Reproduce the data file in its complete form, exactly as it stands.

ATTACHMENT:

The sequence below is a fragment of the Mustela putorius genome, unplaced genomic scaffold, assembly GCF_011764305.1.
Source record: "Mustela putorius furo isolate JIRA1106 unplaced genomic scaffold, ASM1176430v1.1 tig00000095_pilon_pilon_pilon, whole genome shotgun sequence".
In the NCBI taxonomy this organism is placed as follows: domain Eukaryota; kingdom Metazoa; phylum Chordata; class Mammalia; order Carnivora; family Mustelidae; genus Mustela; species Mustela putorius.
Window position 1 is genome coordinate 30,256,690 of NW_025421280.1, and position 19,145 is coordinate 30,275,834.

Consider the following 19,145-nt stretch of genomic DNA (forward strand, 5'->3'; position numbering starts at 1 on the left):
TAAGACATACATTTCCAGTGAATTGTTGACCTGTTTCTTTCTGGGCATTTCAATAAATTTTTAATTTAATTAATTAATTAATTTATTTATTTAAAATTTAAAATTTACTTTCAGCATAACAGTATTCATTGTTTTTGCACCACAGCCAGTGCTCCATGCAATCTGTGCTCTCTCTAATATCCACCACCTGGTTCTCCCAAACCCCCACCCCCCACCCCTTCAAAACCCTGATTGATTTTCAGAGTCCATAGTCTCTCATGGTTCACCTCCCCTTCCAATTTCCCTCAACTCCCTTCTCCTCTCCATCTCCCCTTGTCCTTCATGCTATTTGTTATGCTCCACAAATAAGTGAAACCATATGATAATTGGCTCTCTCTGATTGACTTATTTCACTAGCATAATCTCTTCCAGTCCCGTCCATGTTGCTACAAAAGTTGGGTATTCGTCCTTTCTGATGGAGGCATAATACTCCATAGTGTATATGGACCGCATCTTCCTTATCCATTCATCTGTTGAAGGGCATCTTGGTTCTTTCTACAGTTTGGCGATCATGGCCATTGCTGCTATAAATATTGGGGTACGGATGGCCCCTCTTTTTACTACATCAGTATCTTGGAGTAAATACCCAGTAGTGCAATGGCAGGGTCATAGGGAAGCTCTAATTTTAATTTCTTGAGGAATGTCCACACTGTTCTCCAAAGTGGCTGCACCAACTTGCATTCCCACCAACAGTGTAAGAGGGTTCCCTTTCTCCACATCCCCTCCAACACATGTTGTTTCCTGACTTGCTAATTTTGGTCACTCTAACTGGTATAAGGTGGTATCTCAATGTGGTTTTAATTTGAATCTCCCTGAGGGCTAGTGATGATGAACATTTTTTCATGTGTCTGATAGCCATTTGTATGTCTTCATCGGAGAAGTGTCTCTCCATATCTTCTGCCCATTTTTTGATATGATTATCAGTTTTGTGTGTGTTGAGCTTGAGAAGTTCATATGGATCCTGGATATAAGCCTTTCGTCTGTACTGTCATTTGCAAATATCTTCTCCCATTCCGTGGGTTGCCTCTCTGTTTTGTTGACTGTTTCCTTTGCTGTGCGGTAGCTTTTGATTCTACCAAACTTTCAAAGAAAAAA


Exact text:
The sequence below is a fragment of the Mustela putorius genome, unplaced genomic scaffold, assembly GCF_011764305.1.
Source record: "Mustela putorius furo isolate JIRA1106 unplaced genomic scaffold, ASM1176430v1.1 tig00000095_pilon_pilon_pilon, whole genome shotgun sequence".
In the NCBI taxonomy this organism is placed as follows: domain Eukaryota; kingdom Metazoa; phylum Chordata; class Mammalia; order Carnivora; family Mustelidae; genus Mustela; species Mustela putorius.
Window position 1 is genome coordinate 30,256,690 of NW_025421280.1, and position 19,145 is coordinate 30,275,834.

Consider the following 19,145-nt stretch of genomic DNA (forward strand, 5'->3'; position numbering starts at 1 on the left):
TAAGACATACATTTCCAGTGAATTGTTGACCTGTTTCTTTCTGGGCATTTCAATAAATTTTTAATTTAATTAATTAATTAATTTATTTATTTAAAATTTAAAATTTACTTTCAGCATAACAGTATTCATTGTTTTTGCACCACAGCCAGTGCTCCATGCAATCTGTGCTCTCTCTAATATCCACCACCTGGTTCTCCCAAACCCCCACCCCCCACCCCTTCAAAACCCTGATTGATTTTCAGAGTCCATAGTCTCTCATGGTTCACCTCCCCTTCCAATTTCCCTCAACTCCCTTCTCCTCTCCATCTCCCCTTGTCCTTCATGCTATTTGTTATGCTCCACAAATAAGTGAAACCATATGATAATTGGCTCTCTCTGATTGACTTATTTCACTAGCATAATCTCTTCCAGTCCCGTCCATGTTGCTACAAAAGTTGGGTATTCGTCCTTTCTGATGGAGGCATAATACTCCATAGTGTATATGGACCGCATCTTCCTTATCCATTCATCTGTTGAAGGGCATCTTGGTTCTTTCTACAGTTTGGCGATCATGGCCATTGCTGCTATAAATATTGGGGTACGGATGGCCCCTCTTTTTACTACATCAGTATCTTGGAGTAAATACCCAGTAGTGCAATGGCAGGGTCATAGGGAAGCTCTAATTTTAATTTCTTGAGGAATGTCCACACTGTTCTCCAAAGTGGCTGCACCAACTTGCATTCCCACCAACAGTGTAAGAGGGTTCCCTTTCTCCACATCCCCTCCAACACATGTTGTTTCCTGACTTGCTAATTTTGGTCACTCTAACTGGTATAAGGTGGTATCTCAATGTGGTTTTAATTTGAATCTCCCTGAGGGCTAGTGATGATGAACATTTTTTCATGTGTCTGATAGCCATTTGTATGTCTTCATCGGAGAAGTGTCTCTCCATATCTTCTGCCCATTTTTTGATATGATTATCAGTTTTGTGTGTGTTGAGCTTGAGAAGTTCATATGGATCCTGGATATAAGCCTTTCGTCTGTACTGTCATTTGCAAATATCTTCTCCCATTCCGTGGGTTGCCTCTCTGTTTTGTTGACTGTTTCCTTTGCTGTGCGGTAGCTTTTGATTCTACCAAACTTTCAAAGAAAAAA